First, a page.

Why Clover Health Chose a SPAC, Not an IPO, to Go Public

When going public is a company’s ultimate goal, the method of doing so isn’t the most important factor.

Consider Clover Health Investments, which provides Medicare Advantage health plans to 57,000 members. The six-year old start-up began the process of going public over the summer, preparing for two scenarios: a traditional initial public offering and a merger with a blank-check company, according to a spokeswoman.

In October, Clover was far down the road with a and had made a number of filings with the Securities and Exchange Commission, according to Andrew Toy, Clover’s co-founder, president, and chief technology officer. The insurtech chose to combine with Social Capital Hedosophia Holdings Corp III, a special-purpose acquisition company backed by the venture capitalist Chamath Palihapitiya, in a $3.7 billion merger. Clover Health (ticker: CLOV) began trading on Jan. 8.

The major reason to merge with this particular SPAC was Palihapitiya, a former Facebook (FB) executive. Palihapitiya has used blank-check firms to buy several companies. His first SPAC, Social Capital Hedosophia, merged with Virgin Galactic (SPCE) in 2019. His second, Social Capital Hedosophia II (IPOB), agreed to a $4.8 billion merger with Opendoor, a start-up, in September. Palihapitiya’s fifth SPAC, Social Capital Hedosophia Holdings V, scooped up SoFi earlier this month in an $8.65 billion deal.

“He’s a great investor,” Toy said.

Clover Health considered the different routes to a public offering. Each method—a traditional IPO, a , or a SPAC—had benefits and downsides, he said. “Like any choice in life,” Toy said.

Traditional IPOs are a well-defined road to going public, but they can spell trouble if a company tries to list when the stock market is plunging. Roadshows for traditional IPOs aren’t well-suited to younger companies because they don’t offer much time, typically an hour, for management teams to introduce themselves to analysts, Clover executives said. Many startups don’t have years of historical financial information to provide, they said.

Direct listings—where existing shares are sold without the help of underwriters —came about because companies were dissatisfied with the pricings of traditional IPOs, Toy said.

Direct listing, however, generally haven’t allowed companies to bring capital onto the balance sheet, he said. (The SEC in December approved a NYSE rule change that addresses the issue, allowing companies to use direct floor listings to raise capital.)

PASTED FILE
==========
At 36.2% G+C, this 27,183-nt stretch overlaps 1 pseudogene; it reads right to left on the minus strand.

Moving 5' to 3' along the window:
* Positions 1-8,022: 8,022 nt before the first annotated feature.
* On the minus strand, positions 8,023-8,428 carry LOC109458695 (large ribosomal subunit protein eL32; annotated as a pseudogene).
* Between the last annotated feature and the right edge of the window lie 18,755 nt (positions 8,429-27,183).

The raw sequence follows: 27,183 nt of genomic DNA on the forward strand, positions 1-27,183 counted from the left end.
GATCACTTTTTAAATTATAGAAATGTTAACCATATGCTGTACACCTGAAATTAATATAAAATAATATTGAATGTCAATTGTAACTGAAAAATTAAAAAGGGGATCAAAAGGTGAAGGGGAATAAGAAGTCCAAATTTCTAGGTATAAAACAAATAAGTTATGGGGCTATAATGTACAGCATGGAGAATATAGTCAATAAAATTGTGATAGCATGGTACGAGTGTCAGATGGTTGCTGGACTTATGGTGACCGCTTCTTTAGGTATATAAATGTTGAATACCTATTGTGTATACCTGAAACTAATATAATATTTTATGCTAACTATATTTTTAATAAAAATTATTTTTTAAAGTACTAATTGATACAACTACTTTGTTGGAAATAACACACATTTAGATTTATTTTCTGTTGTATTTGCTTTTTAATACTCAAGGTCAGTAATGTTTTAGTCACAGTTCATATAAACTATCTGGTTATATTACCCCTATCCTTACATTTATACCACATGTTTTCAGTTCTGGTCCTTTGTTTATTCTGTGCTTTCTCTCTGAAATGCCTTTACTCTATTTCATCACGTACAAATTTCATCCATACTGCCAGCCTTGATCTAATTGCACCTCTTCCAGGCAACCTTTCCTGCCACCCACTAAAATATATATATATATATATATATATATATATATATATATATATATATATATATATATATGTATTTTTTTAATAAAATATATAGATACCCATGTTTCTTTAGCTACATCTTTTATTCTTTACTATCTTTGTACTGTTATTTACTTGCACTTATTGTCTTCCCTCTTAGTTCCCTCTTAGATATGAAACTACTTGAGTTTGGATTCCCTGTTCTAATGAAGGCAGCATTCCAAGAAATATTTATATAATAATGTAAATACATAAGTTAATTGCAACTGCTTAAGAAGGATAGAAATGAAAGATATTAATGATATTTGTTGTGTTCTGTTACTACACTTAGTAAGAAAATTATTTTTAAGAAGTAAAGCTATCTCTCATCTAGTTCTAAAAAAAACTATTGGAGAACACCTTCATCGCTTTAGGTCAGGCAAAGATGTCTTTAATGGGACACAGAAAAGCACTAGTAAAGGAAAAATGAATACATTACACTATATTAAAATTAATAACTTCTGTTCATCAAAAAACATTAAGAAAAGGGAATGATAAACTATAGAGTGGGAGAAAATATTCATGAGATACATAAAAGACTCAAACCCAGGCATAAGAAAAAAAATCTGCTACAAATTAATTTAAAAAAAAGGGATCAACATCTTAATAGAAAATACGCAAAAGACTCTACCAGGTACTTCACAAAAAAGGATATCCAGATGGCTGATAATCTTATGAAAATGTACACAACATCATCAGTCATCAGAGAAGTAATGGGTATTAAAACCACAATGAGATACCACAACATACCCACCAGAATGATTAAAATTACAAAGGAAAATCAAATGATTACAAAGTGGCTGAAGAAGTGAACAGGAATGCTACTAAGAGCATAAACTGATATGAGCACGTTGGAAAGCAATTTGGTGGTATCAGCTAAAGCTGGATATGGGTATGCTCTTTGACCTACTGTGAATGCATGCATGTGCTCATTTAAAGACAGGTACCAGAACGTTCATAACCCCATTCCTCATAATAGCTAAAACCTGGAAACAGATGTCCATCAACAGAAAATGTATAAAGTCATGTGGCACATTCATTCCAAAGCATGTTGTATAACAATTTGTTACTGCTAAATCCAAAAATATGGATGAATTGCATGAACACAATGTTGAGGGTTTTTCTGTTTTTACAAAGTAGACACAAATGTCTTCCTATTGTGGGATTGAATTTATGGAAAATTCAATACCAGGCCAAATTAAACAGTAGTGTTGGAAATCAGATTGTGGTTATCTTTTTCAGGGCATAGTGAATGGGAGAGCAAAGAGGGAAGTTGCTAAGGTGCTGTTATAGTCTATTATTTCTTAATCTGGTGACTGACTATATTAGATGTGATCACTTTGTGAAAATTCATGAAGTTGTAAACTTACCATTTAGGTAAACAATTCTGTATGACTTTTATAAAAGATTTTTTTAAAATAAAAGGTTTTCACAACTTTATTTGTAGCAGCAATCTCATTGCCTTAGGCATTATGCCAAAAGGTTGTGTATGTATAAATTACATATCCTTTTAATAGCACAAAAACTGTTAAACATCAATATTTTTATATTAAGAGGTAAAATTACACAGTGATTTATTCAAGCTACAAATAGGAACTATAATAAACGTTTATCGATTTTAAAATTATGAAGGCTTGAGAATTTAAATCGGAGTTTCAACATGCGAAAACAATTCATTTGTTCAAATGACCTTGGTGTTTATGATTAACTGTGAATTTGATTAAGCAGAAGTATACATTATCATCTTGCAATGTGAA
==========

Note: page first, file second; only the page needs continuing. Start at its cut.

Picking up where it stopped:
“SPACs give you something in between and you end up with a tradable company,” Toy said.

One of the major benefits of blank-check companies is that they provide certainty about what investors will be buying into a company, as well as about how much capital will be raised, Toy said.

For example, Clover Health’s merger with delivered $1.2 billion in gross proceeds to the insurtech. This included a $400 million public investment in private equity, or PIPE, from investors such as Fidelity Management & Research Co, Jennison, Sen. Investment Group LP, Casdin, and Perceptive Advisors.

If Clover Health had stayed with the traditional IPO, the company would have been subject to market conditions two weeks prior to the offering, said Clover Health CEO and co-founder Vivek Garipalli. That means the amount of capital raised would have depended in part on general sentiment about the economy.

The underwriters would have selected the investors the night before Clover went public, Garipalli said. In the sale to Social Capital Hedosophia Holdings Corp III, Clover Health picked its PIPE investors the night before it announced the deal, a spokeswoman said.

In addition to the $400 million PIPE, Clover received up to $828 million of cash held in the trust account of Social Capital Hedosophia Holdings Corp. III. This money, intended for investment in whatever company the SPAC ultimately merged with, came from Social Capital III’s IPO in April.

SPACs typically use an S-4 regulatory filing when they go public, while traditional IPOs use an S-1. The disclosure requirements are the same, Garipalli said, so Clover Health was able to take the information it had provided for the S-1 and put it in the S-4.

Clover was also able to put more information about the outlook, including projections, in the S-4 than it was allowed to include in the S-1, he said, talking more about the business. “It allowed us to have more conversations. Well-regarded institutions have the ability to digest forward looking guidance,” said Garipalli.

Source: Barrons – Why Clover Health Chose a SPAC, Not an IPO, to Go Public